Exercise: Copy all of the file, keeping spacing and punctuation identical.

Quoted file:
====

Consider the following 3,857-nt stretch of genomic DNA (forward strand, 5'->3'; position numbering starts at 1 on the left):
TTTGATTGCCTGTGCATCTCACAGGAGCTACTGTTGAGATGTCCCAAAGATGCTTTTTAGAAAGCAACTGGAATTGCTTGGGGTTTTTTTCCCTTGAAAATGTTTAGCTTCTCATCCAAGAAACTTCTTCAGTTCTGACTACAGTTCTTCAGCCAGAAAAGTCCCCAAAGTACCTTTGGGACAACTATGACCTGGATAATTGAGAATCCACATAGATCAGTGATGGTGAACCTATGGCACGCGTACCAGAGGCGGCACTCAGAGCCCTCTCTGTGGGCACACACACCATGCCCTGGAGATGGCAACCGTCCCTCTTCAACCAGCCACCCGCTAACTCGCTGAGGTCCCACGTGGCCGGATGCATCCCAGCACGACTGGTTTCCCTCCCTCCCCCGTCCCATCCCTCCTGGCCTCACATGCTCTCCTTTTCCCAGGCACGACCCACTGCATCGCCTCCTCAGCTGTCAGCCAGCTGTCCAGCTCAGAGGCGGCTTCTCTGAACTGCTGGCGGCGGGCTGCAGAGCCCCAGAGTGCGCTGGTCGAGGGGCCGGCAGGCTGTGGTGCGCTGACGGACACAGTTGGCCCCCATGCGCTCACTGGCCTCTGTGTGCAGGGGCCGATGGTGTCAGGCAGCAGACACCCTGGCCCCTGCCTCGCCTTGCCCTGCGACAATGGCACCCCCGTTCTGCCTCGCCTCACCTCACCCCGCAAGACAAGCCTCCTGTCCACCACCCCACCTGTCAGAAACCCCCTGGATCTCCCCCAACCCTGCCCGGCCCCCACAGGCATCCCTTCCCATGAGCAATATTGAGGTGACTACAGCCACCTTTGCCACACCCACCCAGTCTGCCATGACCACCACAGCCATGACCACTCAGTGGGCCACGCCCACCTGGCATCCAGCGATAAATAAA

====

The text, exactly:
Consider the following 3,857-nt stretch of genomic DNA (forward strand, 5'->3'; position numbering starts at 1 on the left):
TTTGATTGCCTGTGCATCTCACAGGAGCTACTGTTGAGATGTCCCAAAGATGCTTTTTAGAAAGCAACTGGAATTGCTTGGGGTTTTTTTCCCTTGAAAATGTTTAGCTTCTCATCCAAGAAACTTCTTCAGTTCTGACTACAGTTCTTCAGCCAGAAAAGTCCCCAAAGTACCTTTGGGACAACTATGACCTGGATAATTGAGAATCCACATAGATCAGTGATGGTGAACCTATGGCACGCGTACCAGAGGCGGCACTCAGAGCCCTCTCTGTGGGCACACACACCATGCCCTGGAGATGGCAACCGTCCCTCTTCAACCAGCCACCCGCTAACTCGCTGAGGTCCCACGTGGCCGGATGCATCCCAGCACGACTGGTTTCCCTCCCTCCCCCGTCCCATCCCTCCTGGCCTCACATGCTCTCCTTTTCCCAGGCACGACCCACTGCATCGCCTCCTCAGCTGTCAGCCAGCTGTCCAGCTCAGAGGCGGCTTCTCTGAACTGCTGGCGGCGGGCTGCAGAGCCCCAGAGTGCGCTGGTCGAGGGGCCGGCAGGCTGTGGTGCGCTGACGGACACAGTTGGCCCCCATGCGCTCACTGGCCTCTGTGTGCAGGGGCCGATGGTGTCAGGCAGCAGACACCCTGGCCCCTGCCTCGCCTTGCCCTGCGACAATGGCACCCCCGTTCTGCCTCGCCTCACCTCACCCCGCAAGACAAGCCTCCTGTCCACCACCCCACCTGTCAGAAACCCCCTGGATCTCCCCCAACCCTGCCCGGCCCCCACAGGCATCCCTTCCCATGAGCAATATTGAGGTGACTACAGCCACCTTTGCCACACCCACCCAGTCTGCCATGACCACCACAGCCATGACCACTCAGTGGGCCACGCCCACCTGGCATCCAGCGATAAATAAA